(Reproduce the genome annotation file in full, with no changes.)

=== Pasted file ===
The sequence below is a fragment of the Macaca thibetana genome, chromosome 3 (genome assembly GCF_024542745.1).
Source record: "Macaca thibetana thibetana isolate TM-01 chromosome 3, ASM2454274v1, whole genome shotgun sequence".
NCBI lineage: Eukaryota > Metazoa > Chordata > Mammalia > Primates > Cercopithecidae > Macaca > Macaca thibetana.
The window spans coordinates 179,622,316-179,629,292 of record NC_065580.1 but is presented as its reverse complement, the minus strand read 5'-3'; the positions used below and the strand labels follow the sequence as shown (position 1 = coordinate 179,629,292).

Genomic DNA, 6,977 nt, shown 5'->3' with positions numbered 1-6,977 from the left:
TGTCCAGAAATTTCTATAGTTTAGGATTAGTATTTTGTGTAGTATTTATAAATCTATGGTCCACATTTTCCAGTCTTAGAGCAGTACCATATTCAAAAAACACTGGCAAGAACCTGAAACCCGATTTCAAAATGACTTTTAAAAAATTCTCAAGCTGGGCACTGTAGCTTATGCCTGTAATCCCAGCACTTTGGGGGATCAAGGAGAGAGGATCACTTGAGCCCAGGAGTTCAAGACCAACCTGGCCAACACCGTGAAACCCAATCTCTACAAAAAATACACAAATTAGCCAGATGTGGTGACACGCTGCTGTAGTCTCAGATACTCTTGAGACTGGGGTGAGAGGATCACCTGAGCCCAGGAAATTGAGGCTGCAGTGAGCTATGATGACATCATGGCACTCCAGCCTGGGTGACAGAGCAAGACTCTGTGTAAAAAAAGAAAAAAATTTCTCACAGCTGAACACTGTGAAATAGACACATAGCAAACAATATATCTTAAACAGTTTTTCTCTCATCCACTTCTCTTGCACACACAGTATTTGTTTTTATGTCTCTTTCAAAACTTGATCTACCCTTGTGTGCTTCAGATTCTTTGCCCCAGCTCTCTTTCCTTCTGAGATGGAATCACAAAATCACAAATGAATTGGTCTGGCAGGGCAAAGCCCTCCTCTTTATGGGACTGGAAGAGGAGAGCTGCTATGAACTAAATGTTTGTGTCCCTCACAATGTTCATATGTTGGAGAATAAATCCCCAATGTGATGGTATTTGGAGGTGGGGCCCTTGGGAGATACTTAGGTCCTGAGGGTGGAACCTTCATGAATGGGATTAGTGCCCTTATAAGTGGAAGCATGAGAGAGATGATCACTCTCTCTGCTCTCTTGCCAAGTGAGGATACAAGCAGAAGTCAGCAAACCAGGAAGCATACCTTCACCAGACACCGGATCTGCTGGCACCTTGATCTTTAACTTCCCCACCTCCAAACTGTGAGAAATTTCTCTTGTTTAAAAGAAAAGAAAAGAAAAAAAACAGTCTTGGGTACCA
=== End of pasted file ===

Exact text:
The sequence below is a fragment of the Macaca thibetana genome, chromosome 3 (genome assembly GCF_024542745.1).
Source record: "Macaca thibetana thibetana isolate TM-01 chromosome 3, ASM2454274v1, whole genome shotgun sequence".
NCBI lineage: Eukaryota > Metazoa > Chordata > Mammalia > Primates > Cercopithecidae > Macaca > Macaca thibetana.
The window spans coordinates 179,622,316-179,629,292 of record NC_065580.1 but is presented as its reverse complement, the minus strand read 5'-3'; the positions used below and the strand labels follow the sequence as shown (position 1 = coordinate 179,629,292).

Genomic DNA, 6,977 nt, shown 5'->3' with positions numbered 1-6,977 from the left:
TGTCCAGAAATTTCTATAGTTTAGGATTAGTATTTTGTGTAGTATTTATAAATCTATGGTCCACATTTTCCAGTCTTAGAGCAGTACCATATTCAAAAAACACTGGCAAGAACCTGAAACCCGATTTCAAAATGACTTTTAAAAAATTCTCAAGCTGGGCACTGTAGCTTATGCCTGTAATCCCAGCACTTTGGGGGATCAAGGAGAGAGGATCACTTGAGCCCAGGAGTTCAAGACCAACCTGGCCAACACCGTGAAACCCAATCTCTACAAAAAATACACAAATTAGCCAGATGTGGTGACACGCTGCTGTAGTCTCAGATACTCTTGAGACTGGGGTGAGAGGATCACCTGAGCCCAGGAAATTGAGGCTGCAGTGAGCTATGATGACATCATGGCACTCCAGCCTGGGTGACAGAGCAAGACTCTGTGTAAAAAAAGAAAAAAATTTCTCACAGCTGAACACTGTGAAATAGACACATAGCAAACAATATATCTTAAACAGTTTTTCTCTCATCCACTTCTCTTGCACACACAGTATTTGTTTTTATGTCTCTTTCAAAACTTGATCTACCCTTGTGTGCTTCAGATTCTTTGCCCCAGCTCTCTTTCCTTCTGAGATGGAATCACAAAATCACAAATGAATTGGTCTGGCAGGGCAAAGCCCTCCTCTTTATGGGACTGGAAGAGGAGAGCTGCTATGAACTAAATGTTTGTGTCCCTCACAATGTTCATATGTTGGAGAATAAATCCCCAATGTGATGGTATTTGGAGGTGGGGCCCTTGGGAGATACTTAGGTCCTGAGGGTGGAACCTTCATGAATGGGATTAGTGCCCTTATAAGTGGAAGCATGAGAGAGATGATCACTCTCTCTGCTCTCTTGCCAAGTGAGGATACAAGCAGAAGTCAGCAAACCAGGAAGCATACCTTCACCAGACACCGGATCTGCTGGCACCTTGATCTTTAACTTCCCCACCTCCAAACTGTGAGAAATTTCTCTTGTTTAAAAGAAAAGAAAAGAAAAAAAACAGTCTTGGGTACCA